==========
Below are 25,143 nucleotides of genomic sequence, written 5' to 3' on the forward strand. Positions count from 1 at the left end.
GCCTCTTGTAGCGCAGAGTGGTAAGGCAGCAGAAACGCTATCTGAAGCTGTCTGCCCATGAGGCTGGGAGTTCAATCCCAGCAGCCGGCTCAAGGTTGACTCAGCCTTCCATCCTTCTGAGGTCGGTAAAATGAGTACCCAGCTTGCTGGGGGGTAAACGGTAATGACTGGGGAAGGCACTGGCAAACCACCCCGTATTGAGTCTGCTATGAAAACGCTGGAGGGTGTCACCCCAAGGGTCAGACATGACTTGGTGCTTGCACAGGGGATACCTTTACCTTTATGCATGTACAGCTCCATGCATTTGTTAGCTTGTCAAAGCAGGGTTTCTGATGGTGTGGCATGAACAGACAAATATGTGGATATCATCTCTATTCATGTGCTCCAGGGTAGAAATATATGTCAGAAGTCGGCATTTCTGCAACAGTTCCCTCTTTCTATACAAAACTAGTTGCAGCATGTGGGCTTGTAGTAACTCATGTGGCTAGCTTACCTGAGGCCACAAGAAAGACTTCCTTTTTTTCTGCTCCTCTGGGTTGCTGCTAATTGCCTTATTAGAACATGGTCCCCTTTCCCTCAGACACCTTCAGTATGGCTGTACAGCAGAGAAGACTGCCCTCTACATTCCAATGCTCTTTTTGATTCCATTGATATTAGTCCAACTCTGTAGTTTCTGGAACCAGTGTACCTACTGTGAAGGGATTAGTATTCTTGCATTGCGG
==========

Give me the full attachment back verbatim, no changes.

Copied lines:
Below are 25,143 nucleotides of genomic sequence, written 5' to 3' on the forward strand. Positions count from 1 at the left end.
GCCTCTTGTAGCGCAGAGTGGTAAGGCAGCAGAAACGCTATCTGAAGCTGTCTGCCCATGAGGCTGGGAGTTCAATCCCAGCAGCCGGCTCAAGGTTGACTCAGCCTTCCATCCTTCTGAGGTCGGTAAAATGAGTACCCAGCTTGCTGGGGGGTAAACGGTAATGACTGGGGAAGGCACTGGCAAACCACCCCGTATTGAGTCTGCTATGAAAACGCTGGAGGGTGTCACCCCAAGGGTCAGACATGACTTGGTGCTTGCACAGGGGATACCTTTACCTTTATGCATGTACAGCTCCATGCATTTGTTAGCTTGTCAAAGCAGGGTTTCTGATGGTGTGGCATGAACAGACAAATATGTGGATATCATCTCTATTCATGTGCTCCAGGGTAGAAATATATGTCAGAAGTCGGCATTTCTGCAACAGTTCCCTCTTTCTATACAAAACTAGTTGCAGCATGTGGGCTTGTAGTAACTCATGTGGCTAGCTTACCTGAGGCCACAAGAAAGACTTCCTTTTTTTCTGCTCCTCTGGGTTGCTGCTAATTGCCTTATTAGAACATGGTCCCCTTTCCCTCAGACACCTTCAGTATGGCTGTACAGCAGAGAAGACTGCCCTCTACATTCCAATGCTCTTTTTGATTCCATTGATATTAGTCCAACTCTGTAGTTTCTGGAACCAGTGTACCTACTGTGAAGGGATTAGTATTCTTGCATTGCGG